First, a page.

In a melee, one side or the other must win. There are no ties. If the casualty totals are even, the attacker is repulsed. Otherwise, the victor is the side that inflicted the most casualties. This total for victory purposes can be increased if a general or other supreme commander is in the fight. He will usually add 1 or 2 to the total for victory point total calculations.

Finally, you are probably thinking that melee should be more bloody. Well, it has been shown time and time again that hand to hand combat was rare and short. One side or the other usually broke before the enemy came to grips. When combat did occur, other engagement would be resolved quickly.

That is enough for tonight. I would like to thank Vincent Tzao for kicking me into gear. 😉

Friday Grab Bag #8 – More Odds and Ends

January 2, 2020

I went to the local hobby shop and was determined to buy  a can of primer knowing very well that it would likely be GW and the cost would be $14.  As it turns out, GW primer has become prohibitively expensive at $19 for a 10oz can!  I remembered a friend of mine was using a primer called Krylon Brite Touch.  It is an automotive primer but can be used on metal or plastic.  The cost is a whopping $3.50 for a 10oz can.  It can be had in the USA at most autoparts stores or even W

Friday Grab Bag a day early

January 2, 2020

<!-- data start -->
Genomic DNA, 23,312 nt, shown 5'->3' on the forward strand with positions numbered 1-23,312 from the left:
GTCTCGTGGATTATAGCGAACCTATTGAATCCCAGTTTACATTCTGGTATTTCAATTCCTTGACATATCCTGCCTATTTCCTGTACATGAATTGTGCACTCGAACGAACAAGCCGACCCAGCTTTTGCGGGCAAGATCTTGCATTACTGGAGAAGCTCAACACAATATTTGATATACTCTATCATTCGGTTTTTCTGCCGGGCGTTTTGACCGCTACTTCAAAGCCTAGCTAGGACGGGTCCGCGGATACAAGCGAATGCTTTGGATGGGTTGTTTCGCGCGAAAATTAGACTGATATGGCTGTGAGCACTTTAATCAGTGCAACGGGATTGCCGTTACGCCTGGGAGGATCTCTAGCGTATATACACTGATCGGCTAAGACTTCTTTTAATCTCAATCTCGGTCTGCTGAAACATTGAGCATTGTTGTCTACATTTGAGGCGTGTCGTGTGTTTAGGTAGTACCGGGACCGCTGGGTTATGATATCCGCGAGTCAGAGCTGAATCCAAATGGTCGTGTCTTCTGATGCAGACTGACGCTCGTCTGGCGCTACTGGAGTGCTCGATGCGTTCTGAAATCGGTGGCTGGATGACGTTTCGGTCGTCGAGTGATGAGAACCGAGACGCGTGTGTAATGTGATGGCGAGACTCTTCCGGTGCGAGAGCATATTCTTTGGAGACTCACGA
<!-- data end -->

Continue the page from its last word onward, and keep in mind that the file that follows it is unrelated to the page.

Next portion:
It’s been a while since I’ve done one of these posts but I do rather like writing them.  Mainly, it’s been time, life ad the complete lack of energy that’s been keeping me from writing these as well as other items.  My back/leg is feeling much better.  I still have a small amount of numbness in the bottom of my foot but each day, the feeling has returned more and more.  Most of the time I can walk without a limp.  I’m pretty happy about this.

PCS has a game and line of miniatures called Mortem et Gloriam for pre-order.  The first release will include a line of miniatures that will cover the failing Roman Empire of c450AD.  Romans and Goths and Huns! Oh my!  The figures look quite nice from the couple of photos I’ve seen.  They are plastic so maybe they won’t be for everyone.  The associated game seems to ustilize cards and chips.  It is not really my thing but may be of some interest to someone.  The miniatures, while I have no desire to pre-order, are of interest to me.  One day, I’d love to put on a game of the Battle of Chalons.

Hunnish Nobles, I presume. Courtesy of PSC Games.